Racing in Britain is to carry on but behind closed doors, the sport's regulatory body, the British Horseracing Authority, said on Monday.
The sport attracted criticism for allowing the showpiece Cheltenham Festival to go ahead last week with over 250,000 spectators attending despite the coronavirus outbreak.
Many of the Cheltenham racegoers were Irish, which provoked a social media backlash in Ireland, but racing authorities say they were following British government advice in maintaining the meeting.
Irish racing had already taken the decision to race behind closed doors last week.
Meanwhile the BHA shut its central London headquarters earlier on Monday due to "small numbers of office-based BHA staff self-isolating."
With Premier League football and other sports suspending their seasons, racing has taken measures of its own after the BHA, the Racecourse Association and The Horsemen's Group, which represents the interests of racehorse owners, trainers, jockeys, stable staff and breeders, conferred on Monday.
"Racing industry leaders have confirmed a plan to continue racing behind closed doors from tomorrow [Tuesday]," read a joint statement.
"Any fixtures that take place in England, Wales and Scotland, initially until the end of March, will take place without spectators and with restrictions on the number of attendees."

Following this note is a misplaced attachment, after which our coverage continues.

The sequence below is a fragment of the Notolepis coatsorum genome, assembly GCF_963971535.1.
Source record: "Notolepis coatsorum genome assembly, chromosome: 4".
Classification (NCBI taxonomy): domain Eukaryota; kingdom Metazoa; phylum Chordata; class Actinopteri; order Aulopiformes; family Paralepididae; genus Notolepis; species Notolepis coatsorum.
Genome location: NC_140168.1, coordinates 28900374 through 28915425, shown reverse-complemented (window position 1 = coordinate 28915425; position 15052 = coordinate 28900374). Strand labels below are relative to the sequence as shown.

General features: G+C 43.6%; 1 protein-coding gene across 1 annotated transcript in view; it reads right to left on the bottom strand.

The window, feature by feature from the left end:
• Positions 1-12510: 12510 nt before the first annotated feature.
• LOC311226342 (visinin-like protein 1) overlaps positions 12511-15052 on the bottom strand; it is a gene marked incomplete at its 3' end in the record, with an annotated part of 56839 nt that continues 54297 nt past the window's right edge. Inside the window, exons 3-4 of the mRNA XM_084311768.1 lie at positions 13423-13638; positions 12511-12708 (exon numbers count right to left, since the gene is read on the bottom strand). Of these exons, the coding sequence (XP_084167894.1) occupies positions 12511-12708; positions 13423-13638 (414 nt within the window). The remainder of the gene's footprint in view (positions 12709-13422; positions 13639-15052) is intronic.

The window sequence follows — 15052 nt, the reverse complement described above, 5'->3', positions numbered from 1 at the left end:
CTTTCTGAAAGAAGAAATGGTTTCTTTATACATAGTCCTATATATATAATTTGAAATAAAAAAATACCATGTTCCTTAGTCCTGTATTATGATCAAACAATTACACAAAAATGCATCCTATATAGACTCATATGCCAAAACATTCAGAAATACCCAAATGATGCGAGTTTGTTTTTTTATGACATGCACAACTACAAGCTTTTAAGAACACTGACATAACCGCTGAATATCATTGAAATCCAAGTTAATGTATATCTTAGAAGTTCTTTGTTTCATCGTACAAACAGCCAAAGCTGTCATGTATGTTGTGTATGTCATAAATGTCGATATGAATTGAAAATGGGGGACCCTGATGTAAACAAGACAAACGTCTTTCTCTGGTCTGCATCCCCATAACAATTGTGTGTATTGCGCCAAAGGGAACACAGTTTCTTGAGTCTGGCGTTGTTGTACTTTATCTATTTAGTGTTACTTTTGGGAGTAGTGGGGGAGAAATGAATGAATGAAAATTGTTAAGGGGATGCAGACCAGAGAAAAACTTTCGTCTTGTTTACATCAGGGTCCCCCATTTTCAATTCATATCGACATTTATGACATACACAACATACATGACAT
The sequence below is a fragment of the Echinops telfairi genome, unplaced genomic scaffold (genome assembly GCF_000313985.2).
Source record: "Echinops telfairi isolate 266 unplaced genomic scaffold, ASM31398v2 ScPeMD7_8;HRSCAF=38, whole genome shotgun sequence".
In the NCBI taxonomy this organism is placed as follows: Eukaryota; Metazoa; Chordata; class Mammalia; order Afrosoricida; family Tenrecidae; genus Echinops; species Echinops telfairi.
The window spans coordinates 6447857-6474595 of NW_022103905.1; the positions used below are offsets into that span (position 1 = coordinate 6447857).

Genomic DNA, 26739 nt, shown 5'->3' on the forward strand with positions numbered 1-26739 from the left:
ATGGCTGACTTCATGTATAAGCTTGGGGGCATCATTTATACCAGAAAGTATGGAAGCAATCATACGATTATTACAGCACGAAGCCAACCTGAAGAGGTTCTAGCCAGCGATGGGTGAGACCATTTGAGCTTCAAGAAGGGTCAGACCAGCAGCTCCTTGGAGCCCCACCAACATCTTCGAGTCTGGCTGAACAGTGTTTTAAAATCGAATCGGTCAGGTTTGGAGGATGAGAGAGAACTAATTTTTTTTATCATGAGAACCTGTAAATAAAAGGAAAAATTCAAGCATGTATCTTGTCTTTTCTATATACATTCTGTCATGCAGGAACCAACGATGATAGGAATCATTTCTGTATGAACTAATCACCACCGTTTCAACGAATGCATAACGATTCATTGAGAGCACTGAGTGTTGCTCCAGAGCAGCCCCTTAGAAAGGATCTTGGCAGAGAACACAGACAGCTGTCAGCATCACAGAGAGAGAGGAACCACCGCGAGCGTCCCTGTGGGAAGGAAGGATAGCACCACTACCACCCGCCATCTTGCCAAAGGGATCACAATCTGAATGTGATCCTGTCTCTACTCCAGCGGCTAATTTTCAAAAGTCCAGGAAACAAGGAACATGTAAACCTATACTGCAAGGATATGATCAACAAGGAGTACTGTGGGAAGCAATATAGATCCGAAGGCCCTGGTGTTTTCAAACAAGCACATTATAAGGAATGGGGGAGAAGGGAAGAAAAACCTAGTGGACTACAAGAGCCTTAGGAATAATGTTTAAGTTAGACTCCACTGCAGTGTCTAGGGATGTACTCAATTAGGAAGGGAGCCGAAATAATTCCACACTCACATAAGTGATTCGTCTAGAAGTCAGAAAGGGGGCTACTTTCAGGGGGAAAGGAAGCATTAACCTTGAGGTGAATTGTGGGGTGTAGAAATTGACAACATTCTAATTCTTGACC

'Very labour intensive'
The statement added that though the fixture list remained in place there could be cancellations of meetings.
"With race meetings due to happen every day, the aim is to agree a programme that is sustainable, in the light of possible staff absences, including in critical roles, in order to protect industry staff and support the wider effort to free up critical public services," it said.
Nick Rust, chief executive of the BHA, said he was mindful of the impact the measures would have on local businesses.
"We acknowledge that today's decision will also impact on local businesses, especially hotels and restaurants, who are struggling at this time," he said.
"We are following the government's advice to strike a balance between protecting public health and maintaining business activity and will continue to do so."
The present deadline of the end of March means the three-day meeting at Aintree racecourse near Liverpool which climaxes with the Grand National on April 4 would fall outside it.
This would prove a real test for authorities as it usually attracts a sell-out crowd of 70,000 on the day itself and last year the first two days drew over 70,000 people.
Interest would potentially be even higher this year as Irish runner Tiger Roll is bidding for an historic third successive victory - Red Rum won three but not consecutively - in the world's most famous steeplechase.
Leading flat trainer Mark Johnston, who is also a qualified vet, told BBC Radio earlier on Monday that the threat of the virus to horses was negligible.
"I don't think there's any susceptibility to the horses," said Johnston.
"Our concern is simply the welfare and husbandry of the horses, resources in particular as they need exercise of course, like all domestic animals."